Shradha now conducts baking workshops almost every week, with baking enthusiasts of all ages, from school-going teenagers to office goers to elderly citizens, who enroll in her classes to learn her bread and dessert baking yummy tricks.
Last year, her recipe of Apple Cinnamon Pull-Apart Roll was selected and featured in the MadeByYou issue of Femina and she was on the cover of the magazine, along with other contributors.
She has held workshops at numerous lifestyle stores like Sanctum, and art spaces like The Art Loft, Extra Mile Café and has also been featured by publications such as Bombay Times, HT Café, DNA After Hrs. We caught up with the baking queen to find out how she has been managing so far –
Have you reached break-even? What has been the key to your business’s success?
I work from my residence and have consciously tried to keep my overheads low. I live in Bandra in Mumbai, where the rentals are one of the highest in the country.
Opening a store would only add to my monthly overheads, push me to the rat race and add stress about making profits / losses etc. The existing infrastructure and support system works out well for me. Further, the participants/clientele are happy as I do not charge market rates, the support staff are happy for the extra money they make and I am happy in my own little space.
What are the major challenges in your line of business and how did/do you overcome them?
One of my biggest challenges in conducting workshops used to be the last minute cancellations/no-shows. It would bring to naught a lot of my effort, hard work, not to mention monetary commitments that go behind organizing any workshop.
I have now started asking for advance payments – this, I have figured is only one way to tackle this problem. And have realized that if people are hesitant/reluctant to pay an advance, they are not worth pursuing. Plagiarism is another challenge.
I have had to deal with other bakers/confectioners who used the photos of my creations and shared with their clientele as their own. The other challenge, while accepting party/birthday orders is that the people expect the home bakers’ products to be inexpensive, cheaper than the stores as we don’t have similar overheads.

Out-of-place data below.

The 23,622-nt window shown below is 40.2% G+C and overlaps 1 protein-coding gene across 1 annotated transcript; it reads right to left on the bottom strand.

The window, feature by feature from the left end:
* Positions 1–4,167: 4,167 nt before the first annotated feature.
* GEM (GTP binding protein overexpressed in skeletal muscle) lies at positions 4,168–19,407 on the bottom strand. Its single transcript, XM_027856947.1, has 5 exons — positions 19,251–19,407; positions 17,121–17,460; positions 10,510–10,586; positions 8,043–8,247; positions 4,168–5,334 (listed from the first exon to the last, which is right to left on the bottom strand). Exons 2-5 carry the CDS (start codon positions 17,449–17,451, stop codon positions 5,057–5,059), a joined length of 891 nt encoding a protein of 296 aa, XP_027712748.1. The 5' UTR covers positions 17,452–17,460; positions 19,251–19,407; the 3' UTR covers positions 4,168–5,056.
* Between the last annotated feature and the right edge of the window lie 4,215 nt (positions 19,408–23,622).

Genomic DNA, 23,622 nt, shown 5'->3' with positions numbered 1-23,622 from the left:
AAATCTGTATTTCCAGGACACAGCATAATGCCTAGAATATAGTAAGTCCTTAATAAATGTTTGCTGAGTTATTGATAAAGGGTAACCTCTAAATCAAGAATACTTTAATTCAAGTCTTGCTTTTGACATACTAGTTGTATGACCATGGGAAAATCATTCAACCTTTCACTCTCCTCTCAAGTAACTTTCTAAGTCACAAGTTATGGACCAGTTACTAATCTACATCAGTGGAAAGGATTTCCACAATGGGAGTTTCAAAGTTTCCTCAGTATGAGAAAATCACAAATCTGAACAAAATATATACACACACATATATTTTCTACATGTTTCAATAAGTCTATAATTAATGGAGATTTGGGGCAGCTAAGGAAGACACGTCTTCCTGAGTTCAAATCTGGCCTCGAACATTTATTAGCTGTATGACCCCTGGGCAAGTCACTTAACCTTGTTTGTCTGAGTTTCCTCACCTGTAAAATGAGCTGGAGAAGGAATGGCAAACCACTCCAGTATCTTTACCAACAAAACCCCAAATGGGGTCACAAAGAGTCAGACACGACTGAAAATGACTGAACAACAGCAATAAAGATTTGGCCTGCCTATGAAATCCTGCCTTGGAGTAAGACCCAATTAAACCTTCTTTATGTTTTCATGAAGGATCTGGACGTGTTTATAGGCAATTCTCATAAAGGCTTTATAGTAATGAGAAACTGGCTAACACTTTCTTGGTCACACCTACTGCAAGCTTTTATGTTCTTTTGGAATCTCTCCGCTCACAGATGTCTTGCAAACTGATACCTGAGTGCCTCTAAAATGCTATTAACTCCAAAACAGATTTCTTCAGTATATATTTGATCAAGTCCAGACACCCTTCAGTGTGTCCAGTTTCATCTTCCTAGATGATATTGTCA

What they fail to understand is that the home baker does not compromise on quality, uses best in class ingredients that are sourced fresh and so, the final product not only tastes better but looks good too.
There are a few prospective customers who expect you to give out free samples (as we have not tasted your creations, they claim), but have actually reached out to you through a reference or have seen your work on the Internet.
Such people have to be told politely, but firmly, that if they want quality stuff, they should be ready to pay the price and that if they compare home baker’s products with that of a commercial store, they are comparing apples and oranges.
Do you have a mentor who guides/advices you on matters of the business?
I have been baking since my teens and would rely on my brothers to be my critics who would lick off whatever I baked. Now, my husband and my children are the people whom I fall back upon for help/support / guidance and advice for planning and strategies.
Have you benefitted from the use of any specific technology for your regular operations?
Internet and more specifically Facebook has been the biggest boon and then Twitter to a certain extent. Social Media has become so powerful a tool to market my workshops.
What strategy do you follow for Customer Satisfaction & Expansion?
To keep a customer happy and satisfied is the biggest strategy. The customer should never feel overcharged or short changed. I am never stingy with the participants of my workshop.
I have always received feedback that I share a lot of tips/variations during my workshops; Further, my participants carry back home all that they have baked in the workshop along with a few ingredients such as baking chocolates so that they can try out a recipe immediately.
This has resulted in immense goodwill and further referrals. Going forward, I plan to conduct workshops in other parts of the country as well. In parallel, I plan to undergo specialized dessert making & baking courses being offered in the European countries.
A piece of advice for those who want to start-up or are at the initial stages of starting-up.
Have a passion, dream a dream and most importantly, make a beginning. Baby steps, one step at a time and before you realize it, it will become a big thing. Have confidence and belief in yourself. You will be amazed by the support and encouragement that you will get from family, friends and loved ones.
The way they will rally around you, will take you by surprise. Most importantly, just ignore the negativities. Do not let it impact your thinking. Facebook – www.facebook.com/thedessertcart1